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Kircaldy are a Scottish kin-group without a chief, therefore considered an armigerous clan.


The families which have this name originated in Fife and the major town which later developed there. <ref>Plean, Squire, Encyclopedia, 411</ref> Early family members styled themselves 'de Kyr Caudi' and one of the earliest recorded is Willilmus de Kyrcaudi who was in holy orders in Stirling in 1299. <ref>Plean, Squire, Encyclopedia, 411</ref>

Middle Ages

Andreas de Kirkcaldy was granted a pension by David II in 1363.<ref>Plean, Squire, Encyclopedia, 411</ref> The main family gained lands in Inchture in Perth and Grange in Fife. However the house of Inchture ended early in its direct line with the marriage of Marjory, daughter and heir of John of Inchture to Reginald, son of Richard Kinnaird of that Ilk. <ref>Plean, Squire, Encyclopedia, 411</ref> They called themselves 'of Inchture' and Lord Kinnaird of Inchture is their descendant.<ref>Plean, Squire, Encyclopedia, 411</ref>

Sixteenth Century

Kirkcaldy arms as shown in the memorial to William Kirkcaldy of Grange at Edinburgh Castle
William Kirkcaldy of Grange

The family of Grange continued with the name 'Kirkaldy'. Sir James Kirkaldy of Grange (d.1556) was treasurer to James V.<ref>Plean, Squire, Encyclopedia, 411</ref> He was later involved in the murder of Cardinal Beaton at St. Andrews. In 1556 St. Andrews Castle fell and Kirkcaldy was taken with others, including John Knox, prisoner to France. <ref>Oxford Dictionary of National Biography, (accessed 20th May 2014)</ref>

His son, William, was a noted soldier. James VI visited the house of Kirkaldy of Grange following the disastrous Battle of Solway Moss in 1542 and died at Falkland soon afterwards with Kirkcaldy family members in attendance. <ref>Plean, Squire, Encyclopedia, 411</ref>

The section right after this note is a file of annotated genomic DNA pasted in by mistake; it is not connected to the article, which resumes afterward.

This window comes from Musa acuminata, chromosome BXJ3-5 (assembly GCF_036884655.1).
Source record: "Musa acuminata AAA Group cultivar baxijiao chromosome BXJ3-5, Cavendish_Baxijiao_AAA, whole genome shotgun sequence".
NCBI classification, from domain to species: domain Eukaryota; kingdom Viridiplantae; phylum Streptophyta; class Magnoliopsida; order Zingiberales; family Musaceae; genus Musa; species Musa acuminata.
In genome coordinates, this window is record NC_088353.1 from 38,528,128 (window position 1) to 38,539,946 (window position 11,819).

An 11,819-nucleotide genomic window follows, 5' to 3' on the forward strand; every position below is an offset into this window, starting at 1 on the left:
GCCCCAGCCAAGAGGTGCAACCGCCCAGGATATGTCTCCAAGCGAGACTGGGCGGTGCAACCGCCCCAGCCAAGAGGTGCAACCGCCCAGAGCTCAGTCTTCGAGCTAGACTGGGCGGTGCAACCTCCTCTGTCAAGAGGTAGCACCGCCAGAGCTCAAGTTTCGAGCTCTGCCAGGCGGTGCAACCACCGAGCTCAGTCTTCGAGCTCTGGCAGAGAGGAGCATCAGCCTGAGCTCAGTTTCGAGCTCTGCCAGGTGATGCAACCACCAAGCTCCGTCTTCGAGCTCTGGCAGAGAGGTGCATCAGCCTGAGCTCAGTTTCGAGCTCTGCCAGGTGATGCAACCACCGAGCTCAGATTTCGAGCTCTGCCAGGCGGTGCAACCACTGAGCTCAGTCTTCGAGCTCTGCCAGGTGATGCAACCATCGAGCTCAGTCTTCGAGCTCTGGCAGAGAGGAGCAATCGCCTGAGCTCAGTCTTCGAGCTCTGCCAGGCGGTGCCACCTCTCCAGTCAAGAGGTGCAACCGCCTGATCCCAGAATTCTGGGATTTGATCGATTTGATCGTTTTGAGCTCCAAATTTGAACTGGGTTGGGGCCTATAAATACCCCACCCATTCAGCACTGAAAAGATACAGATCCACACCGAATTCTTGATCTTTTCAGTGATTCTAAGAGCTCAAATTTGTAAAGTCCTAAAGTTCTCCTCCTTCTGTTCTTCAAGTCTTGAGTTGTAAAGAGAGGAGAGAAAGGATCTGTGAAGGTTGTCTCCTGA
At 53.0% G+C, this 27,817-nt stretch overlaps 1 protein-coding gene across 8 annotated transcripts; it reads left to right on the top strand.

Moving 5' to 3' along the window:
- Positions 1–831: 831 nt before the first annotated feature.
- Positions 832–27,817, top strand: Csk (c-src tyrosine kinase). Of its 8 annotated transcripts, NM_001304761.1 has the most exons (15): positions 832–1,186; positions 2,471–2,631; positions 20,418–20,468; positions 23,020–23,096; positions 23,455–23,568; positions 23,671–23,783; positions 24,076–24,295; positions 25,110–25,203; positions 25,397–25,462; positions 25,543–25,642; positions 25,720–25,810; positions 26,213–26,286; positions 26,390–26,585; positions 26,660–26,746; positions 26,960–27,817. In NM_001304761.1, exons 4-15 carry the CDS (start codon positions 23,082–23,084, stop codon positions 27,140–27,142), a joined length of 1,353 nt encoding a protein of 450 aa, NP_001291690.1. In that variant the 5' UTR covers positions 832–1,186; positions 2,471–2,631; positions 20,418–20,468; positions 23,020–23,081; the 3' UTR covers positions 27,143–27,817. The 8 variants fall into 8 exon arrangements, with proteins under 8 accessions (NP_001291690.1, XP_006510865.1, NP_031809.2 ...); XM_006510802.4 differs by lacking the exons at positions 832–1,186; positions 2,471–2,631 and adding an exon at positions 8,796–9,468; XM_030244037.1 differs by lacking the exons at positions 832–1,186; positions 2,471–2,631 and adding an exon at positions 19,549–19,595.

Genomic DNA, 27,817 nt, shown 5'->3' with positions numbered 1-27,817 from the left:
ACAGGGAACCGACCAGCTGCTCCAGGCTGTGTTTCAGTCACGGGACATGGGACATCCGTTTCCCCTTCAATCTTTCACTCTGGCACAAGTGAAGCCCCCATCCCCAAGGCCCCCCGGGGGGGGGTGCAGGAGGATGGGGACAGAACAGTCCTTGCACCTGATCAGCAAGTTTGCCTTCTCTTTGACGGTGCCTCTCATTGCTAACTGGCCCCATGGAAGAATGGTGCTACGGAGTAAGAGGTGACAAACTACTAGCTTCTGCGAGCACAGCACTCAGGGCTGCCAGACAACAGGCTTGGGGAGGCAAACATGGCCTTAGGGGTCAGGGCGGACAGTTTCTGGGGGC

William Kirkcaldy was a follower of Mary, Queen of Scots. He held Edinburgh Castle for her until forced to surrender by Regent Morton. Despite a promise of fair treatment he and his brother were hanged at the Market Cross in Edinburgh.<ref>Plean, Squire, Encyclopedia, 411</ref>

Despite this the family lands were later restored to a nephew. In 1664 the family revived their baronetcy, but it became extinct in 1739.<ref>Plean, Squire, Encyclopedia, 411</ref>


Despite the loss of lands and title the Kirkcaldy kin-group are still in existence and have recently organised a gathering. In 2009 Bruce Kirkcaldy organised the first ever Clan Kirkcaldy gathering in the town from which they take their name.

After searching on the internet for others with their uncommon surname, Kirkcaldy located a number of cousins. Many contemporary Kirkaldys are descendants of William Kirkcaldy of Grange. <ref></ref>

A monument to William Kirkcaldy of Grange exists in Edinburgh Castle and features the family heraldry.